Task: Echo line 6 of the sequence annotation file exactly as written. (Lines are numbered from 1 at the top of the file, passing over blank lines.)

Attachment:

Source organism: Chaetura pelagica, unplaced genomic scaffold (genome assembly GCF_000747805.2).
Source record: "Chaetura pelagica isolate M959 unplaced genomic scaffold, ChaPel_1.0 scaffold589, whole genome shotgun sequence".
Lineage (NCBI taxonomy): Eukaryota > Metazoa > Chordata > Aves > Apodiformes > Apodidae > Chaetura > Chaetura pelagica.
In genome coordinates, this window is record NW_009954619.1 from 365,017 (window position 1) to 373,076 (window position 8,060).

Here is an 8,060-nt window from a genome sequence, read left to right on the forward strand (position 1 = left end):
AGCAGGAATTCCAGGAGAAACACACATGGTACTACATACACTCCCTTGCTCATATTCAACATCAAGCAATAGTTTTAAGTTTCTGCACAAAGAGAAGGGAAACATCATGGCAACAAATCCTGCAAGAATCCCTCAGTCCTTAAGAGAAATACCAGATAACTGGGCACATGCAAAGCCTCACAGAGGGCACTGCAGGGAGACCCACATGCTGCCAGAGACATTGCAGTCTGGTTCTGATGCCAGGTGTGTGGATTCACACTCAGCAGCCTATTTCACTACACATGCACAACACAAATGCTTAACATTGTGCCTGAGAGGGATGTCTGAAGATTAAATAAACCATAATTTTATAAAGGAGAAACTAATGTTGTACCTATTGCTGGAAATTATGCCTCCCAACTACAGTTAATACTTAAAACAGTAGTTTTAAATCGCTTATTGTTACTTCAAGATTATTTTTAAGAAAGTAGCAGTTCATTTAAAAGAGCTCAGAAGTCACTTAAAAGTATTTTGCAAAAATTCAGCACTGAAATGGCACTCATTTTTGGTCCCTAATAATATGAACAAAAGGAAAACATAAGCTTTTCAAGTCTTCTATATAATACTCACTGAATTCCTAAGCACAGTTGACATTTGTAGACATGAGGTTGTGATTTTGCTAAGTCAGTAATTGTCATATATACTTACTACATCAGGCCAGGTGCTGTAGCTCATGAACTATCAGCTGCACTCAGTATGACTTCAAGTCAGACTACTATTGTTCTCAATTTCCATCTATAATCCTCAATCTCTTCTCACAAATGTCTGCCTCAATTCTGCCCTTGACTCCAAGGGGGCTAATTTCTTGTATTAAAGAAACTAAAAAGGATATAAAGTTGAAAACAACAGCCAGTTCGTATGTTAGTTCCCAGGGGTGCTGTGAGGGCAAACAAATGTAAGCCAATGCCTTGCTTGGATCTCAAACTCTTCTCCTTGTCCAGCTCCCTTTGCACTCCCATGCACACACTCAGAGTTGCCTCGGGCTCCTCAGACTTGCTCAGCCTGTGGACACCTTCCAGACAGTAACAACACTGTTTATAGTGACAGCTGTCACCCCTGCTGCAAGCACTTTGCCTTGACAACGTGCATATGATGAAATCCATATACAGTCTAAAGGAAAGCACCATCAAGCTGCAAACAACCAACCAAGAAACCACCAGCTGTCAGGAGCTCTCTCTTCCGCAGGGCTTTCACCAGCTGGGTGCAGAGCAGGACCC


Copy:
AGCAGGAATTCCAGGAGAAACACACATGGTACTACATACACTCCCTTGCTCATATTCAACATCAAGCAATAGTTTTAAGTTTCTGCACAAAGAGAAGGGAAACATCATGGCAACAAATCCTGCAAGAATCCCTCAGTCCTTAAGAGAAATACCAGATAACTGGGCACATGCAAAGCCTCACAGAGGGCACTGCAGGGAGACCCACATGCTGCCAGAGACATTGCAGTCTGGTTCTGATGCCAGGTGTGTGGATTCACACTCAGCAGCCTATTTCACTACACATGCACAACACAAATGCTTAACATTGTGCCTGAGAGGGATGTCTGAAGATTAAATAAACCATAATTTTATAAAGGAGAAACTAATGTTGTACCTATTGCTGGAAATTATGCCTCCCAACTACAGTTAATACTTAAAACAGTAGTTTTAAATCGCTTATTGTTACTTCAAGATTATTTTTAAGAAAGTAGCAGTTCATTTAAAAGAGCTCAGAAGTCACTTAAAAGTATTTTGCAAAAATTCAGCACTGAAATGGCACTCATTTTTGGTCCCTAATAATATGAACAAAAGGAAAACATAAGCTTTTCAAGTCTTCTATATAATACTCACTGAATTCCTAAGCACAGTTGACATTTGTAGACATGAGGTTGTGATTTTGCTAAGTCAGTAATTGTCATATATACTTACTACATCAGGCCAGGTGCTGTAGCTCATGAACTATCAGCTGCACTCAGTATGACTTCAAGTCAGACTACTATTGTTCTCAATTTCCATCTATAATCCTCAATCTCTTCTCACAAATGTCTGCCTCAATTCTGCCCTTGACTCCAAGGGGGCTAATTTCTTGTATTAAAGAAACTAAAAAGGATATAAAGTTGAAAACAACAGCCAGTTCGTATGTTAGTTCCCAGGGGTGCTGTGAGGGCAAACAAATGTAAGCCAATGCCTTGCTTGGATCTCAAACTCTTCTCCTTGTCCAGCTCCCTTTGCACTCCCATGCACACACTCAGAGTTGCCTCGGGCTCCTCAGACTTGCTCAGCCTGTGGACACCTTCCAGACAGTAACAACACTGTTTATAGTGACAGCTGTCACCCCTGCTGCAAGCACTTTGCCTTGACAACGTGCATATGATGAAATCCATATACAGTCTAAAGGAAAGCACCATCAAGCTGCAAACAACCAACCAAGAAACCACCAGCTGTCAGGAGCTCTCTCTTCCGCAGGGCTTTCACCAGCTGGGTGCAGAGCAGGACCC